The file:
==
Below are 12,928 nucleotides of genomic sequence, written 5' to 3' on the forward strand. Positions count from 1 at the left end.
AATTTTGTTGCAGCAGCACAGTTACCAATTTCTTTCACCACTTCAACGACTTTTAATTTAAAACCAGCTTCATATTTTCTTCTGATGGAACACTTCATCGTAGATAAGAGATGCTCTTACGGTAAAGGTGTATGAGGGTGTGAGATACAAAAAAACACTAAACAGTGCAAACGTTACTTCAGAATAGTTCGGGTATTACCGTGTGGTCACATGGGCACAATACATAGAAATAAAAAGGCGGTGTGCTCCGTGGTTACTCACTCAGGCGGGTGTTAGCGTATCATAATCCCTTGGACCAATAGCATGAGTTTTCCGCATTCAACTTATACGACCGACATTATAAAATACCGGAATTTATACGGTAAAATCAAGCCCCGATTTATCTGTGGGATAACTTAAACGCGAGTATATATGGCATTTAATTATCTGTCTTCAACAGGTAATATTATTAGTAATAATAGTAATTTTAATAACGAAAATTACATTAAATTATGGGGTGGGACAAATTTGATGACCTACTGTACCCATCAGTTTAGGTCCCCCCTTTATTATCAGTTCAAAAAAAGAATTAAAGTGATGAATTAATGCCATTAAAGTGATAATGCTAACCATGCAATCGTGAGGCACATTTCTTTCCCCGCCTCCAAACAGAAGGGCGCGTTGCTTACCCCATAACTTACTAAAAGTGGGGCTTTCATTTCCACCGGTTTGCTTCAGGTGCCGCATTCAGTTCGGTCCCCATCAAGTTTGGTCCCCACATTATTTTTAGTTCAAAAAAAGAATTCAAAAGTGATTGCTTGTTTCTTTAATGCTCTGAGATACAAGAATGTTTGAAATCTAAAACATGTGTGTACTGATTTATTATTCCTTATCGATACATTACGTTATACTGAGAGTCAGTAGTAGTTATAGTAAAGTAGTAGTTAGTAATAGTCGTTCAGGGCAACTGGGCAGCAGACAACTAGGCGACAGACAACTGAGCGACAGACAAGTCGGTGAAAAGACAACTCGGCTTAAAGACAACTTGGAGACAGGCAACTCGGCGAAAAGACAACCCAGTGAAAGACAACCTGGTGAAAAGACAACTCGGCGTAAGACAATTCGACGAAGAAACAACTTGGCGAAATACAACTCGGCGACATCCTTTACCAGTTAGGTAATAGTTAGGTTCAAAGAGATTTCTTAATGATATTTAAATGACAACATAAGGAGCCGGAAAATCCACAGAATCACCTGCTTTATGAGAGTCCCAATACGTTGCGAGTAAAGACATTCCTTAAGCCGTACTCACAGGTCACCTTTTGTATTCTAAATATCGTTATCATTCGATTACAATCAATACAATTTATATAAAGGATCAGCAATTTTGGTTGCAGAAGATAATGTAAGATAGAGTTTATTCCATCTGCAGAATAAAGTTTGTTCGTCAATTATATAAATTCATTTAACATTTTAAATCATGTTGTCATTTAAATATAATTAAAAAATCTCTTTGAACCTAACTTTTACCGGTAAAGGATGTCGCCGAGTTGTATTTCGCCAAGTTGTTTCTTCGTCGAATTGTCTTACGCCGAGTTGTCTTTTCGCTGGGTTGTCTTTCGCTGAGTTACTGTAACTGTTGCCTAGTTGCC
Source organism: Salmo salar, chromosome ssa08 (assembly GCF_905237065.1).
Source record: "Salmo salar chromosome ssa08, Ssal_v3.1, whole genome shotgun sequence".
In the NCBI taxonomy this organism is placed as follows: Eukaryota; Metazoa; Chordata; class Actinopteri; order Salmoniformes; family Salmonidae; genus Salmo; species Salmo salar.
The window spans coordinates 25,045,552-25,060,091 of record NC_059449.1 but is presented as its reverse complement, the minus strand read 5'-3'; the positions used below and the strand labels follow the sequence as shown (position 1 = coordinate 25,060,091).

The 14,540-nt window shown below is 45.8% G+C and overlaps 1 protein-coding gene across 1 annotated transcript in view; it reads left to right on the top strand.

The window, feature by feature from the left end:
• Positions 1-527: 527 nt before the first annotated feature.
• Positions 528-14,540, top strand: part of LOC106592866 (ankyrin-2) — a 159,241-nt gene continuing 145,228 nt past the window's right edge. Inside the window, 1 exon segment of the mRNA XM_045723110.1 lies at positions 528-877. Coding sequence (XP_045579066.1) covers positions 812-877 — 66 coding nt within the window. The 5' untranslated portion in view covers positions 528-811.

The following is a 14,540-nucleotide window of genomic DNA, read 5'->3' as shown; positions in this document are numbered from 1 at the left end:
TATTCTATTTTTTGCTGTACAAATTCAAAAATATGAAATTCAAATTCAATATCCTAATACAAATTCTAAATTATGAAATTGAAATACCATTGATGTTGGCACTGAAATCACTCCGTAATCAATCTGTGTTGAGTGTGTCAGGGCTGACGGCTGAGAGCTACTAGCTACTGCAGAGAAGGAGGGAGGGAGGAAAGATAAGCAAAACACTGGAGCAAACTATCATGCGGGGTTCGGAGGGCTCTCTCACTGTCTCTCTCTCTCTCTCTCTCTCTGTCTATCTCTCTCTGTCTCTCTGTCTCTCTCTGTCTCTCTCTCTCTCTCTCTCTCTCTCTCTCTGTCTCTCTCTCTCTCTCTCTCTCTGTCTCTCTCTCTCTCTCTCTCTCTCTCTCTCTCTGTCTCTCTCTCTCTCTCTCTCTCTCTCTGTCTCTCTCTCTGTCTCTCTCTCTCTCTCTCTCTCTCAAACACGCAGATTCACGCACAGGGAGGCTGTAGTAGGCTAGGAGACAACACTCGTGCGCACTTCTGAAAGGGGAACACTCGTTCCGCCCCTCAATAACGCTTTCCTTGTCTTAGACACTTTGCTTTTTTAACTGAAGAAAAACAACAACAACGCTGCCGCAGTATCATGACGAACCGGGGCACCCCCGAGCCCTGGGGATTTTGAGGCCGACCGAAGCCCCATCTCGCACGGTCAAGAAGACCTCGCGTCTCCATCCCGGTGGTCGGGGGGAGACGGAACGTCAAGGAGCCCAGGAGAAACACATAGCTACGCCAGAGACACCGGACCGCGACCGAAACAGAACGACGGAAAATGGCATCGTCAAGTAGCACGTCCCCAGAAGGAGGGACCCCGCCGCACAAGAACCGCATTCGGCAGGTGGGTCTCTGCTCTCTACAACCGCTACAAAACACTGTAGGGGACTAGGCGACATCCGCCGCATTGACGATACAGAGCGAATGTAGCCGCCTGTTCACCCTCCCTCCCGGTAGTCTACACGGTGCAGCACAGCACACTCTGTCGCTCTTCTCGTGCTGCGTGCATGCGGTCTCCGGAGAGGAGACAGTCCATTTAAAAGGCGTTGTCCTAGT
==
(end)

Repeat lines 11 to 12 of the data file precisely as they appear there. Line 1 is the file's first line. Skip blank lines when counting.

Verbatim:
The following is a 14,540-nucleotide window of genomic DNA, read 5'->3' as shown; positions in this document are numbered from 1 at the left end:
TATTCTATTTTTTGCTGTACAAATTCAAAAATATGAAATTCAAATTCAATATCCTAATACAAATTCTAAATTATGAAATTGAAATACCATTGATGTTGGCACTGAAATCACTCCGTAATCAATCTGTGTTGAGTGTGTCAGGGCTGACGGCTGAGAGCTACTAGCTACTGCAGAGAAGGAGGGAGGGAGGAAAGATAAGCAAAACACTGGAGCAAACTATCATGCGGGGTTCGGAGGGCTCTCTCACTGTCTCTCTCTCTCTCTCTCTCTCTGTCTATCTCTCTCTGTCTCTCTGTCTCTCTCTGTCTCTCTCTCTCTCTCTCTCTCTCTCTCTCTGTCTCTCTCTCTCTCTCTCTCTCTGTCTCTCTCTCTCTCTCTCTCTCTCTCTCTCTCTGTCTCTCTCTCTCTCTCTCTCTCTCTCTGTCTCTCTCTCTGTCTCTCTCTCTCTCTCTCTCTCTCAAACACGCAGATTCACGCACAGGGAGGCTGTAGTAGGCTAGGAGACAACACTCGTGCGCACTTCTGAAAGGGGAACACTCGTTCCGCCCCTCAATAACGCTTTCCTTGTCTTAGACACTTTGCTTTTTTAACTGAAGAAAAACAACAACAACGCTGCCGCAGTATCATGACGAACCGGGGCACCCCCGAGCCCTGGGGATTTTGAGGCCGACCGAAGCCCCATCTCGCACGGTCAAGAAGACCTCGCGTCTCCATCCCGGTGGTCGGGGGGAGACGGAACGTCAAGGAGCCCAGGAGAAACACATAGCTACGCCAGAGACACCGGACCGCGACCGAAACAGAACGACGGAAAATGGCATCGTCAAGTAGCACGTCCCCAGAAGGAGGGACCCCGCCGCACAAGAACCGCATTCGGCAGGTGGGTCTCTGCTCTCTACAACCGCTACAAAACACTGTAGGGGACTAGGCGACATCCGCCGCATTGACGATACAGAGCGAATGTAGCCGCCTGTTCACCCTCCCTCCCGGTAGTCTACACGGTGCAGCACAGCACACTCTGTCGCTCTTCTCGTGCTGCGTGCATGCGGTCTCCGGAGAGGAGACAGTCCATTTAAAAGGCGTTGTCCTAGT